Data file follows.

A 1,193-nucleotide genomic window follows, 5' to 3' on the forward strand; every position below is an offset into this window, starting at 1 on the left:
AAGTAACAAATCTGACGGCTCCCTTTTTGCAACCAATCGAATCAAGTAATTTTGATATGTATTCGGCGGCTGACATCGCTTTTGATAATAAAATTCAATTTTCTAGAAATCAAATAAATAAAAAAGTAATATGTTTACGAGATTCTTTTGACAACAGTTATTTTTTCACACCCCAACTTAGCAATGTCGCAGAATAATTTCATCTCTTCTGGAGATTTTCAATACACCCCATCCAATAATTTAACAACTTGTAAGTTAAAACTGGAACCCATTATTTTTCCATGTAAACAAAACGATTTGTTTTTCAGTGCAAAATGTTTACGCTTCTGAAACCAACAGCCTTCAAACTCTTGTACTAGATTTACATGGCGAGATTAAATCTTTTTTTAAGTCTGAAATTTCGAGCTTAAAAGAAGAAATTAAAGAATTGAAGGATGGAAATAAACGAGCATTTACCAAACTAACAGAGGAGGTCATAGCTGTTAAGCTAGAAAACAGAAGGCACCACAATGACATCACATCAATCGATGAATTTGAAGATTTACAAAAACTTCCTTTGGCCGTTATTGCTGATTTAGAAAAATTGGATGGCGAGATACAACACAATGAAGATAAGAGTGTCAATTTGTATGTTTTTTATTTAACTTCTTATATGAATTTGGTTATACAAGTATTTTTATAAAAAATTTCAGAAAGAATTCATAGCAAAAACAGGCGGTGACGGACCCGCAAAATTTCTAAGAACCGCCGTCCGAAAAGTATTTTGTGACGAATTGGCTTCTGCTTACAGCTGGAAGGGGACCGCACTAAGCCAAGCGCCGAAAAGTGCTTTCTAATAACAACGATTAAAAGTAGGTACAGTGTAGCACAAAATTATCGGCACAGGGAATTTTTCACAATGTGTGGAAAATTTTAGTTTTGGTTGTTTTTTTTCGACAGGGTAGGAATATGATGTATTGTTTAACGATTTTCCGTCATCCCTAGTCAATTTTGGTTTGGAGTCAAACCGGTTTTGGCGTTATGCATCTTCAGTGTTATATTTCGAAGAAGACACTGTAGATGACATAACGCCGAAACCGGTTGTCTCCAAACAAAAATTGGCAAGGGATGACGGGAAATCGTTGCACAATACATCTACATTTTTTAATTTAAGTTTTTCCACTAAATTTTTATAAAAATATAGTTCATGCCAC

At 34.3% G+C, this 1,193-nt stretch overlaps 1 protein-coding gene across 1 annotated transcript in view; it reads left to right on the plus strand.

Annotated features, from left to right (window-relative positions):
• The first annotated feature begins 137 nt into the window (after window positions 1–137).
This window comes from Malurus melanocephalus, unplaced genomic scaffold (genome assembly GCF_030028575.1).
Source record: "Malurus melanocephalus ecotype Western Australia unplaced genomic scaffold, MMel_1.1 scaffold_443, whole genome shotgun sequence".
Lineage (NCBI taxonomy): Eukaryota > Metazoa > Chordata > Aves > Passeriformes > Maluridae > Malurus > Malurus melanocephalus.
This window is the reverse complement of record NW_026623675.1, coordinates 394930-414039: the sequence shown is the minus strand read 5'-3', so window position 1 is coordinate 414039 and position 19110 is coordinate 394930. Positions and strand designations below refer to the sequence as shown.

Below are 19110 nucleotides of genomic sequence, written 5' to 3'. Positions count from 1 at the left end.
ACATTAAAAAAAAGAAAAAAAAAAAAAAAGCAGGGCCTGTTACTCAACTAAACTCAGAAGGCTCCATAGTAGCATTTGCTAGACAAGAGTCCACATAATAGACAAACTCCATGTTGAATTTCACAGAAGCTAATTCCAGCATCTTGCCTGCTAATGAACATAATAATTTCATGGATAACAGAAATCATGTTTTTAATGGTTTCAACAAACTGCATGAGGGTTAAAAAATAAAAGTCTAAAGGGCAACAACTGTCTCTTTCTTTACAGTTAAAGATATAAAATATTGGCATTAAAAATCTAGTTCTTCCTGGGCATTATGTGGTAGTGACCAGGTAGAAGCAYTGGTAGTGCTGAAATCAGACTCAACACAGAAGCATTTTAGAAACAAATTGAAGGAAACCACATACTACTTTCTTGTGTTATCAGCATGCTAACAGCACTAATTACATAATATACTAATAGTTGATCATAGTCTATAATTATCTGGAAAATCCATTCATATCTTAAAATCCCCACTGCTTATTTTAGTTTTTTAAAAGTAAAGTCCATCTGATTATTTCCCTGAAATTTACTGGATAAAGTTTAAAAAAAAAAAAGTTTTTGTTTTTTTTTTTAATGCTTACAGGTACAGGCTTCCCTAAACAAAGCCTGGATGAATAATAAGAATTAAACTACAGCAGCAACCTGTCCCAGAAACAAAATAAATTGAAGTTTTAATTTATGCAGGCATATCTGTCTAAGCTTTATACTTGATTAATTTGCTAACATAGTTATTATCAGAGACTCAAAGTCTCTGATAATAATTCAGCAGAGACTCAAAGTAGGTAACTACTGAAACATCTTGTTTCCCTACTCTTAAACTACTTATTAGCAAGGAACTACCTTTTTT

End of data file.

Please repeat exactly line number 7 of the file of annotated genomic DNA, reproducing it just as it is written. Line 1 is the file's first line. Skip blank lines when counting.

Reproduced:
Source record: "Malurus melanocephalus ecotype Western Australia unplaced genomic scaffold, MMel_1.1 scaffold_443, whole genome shotgun sequence".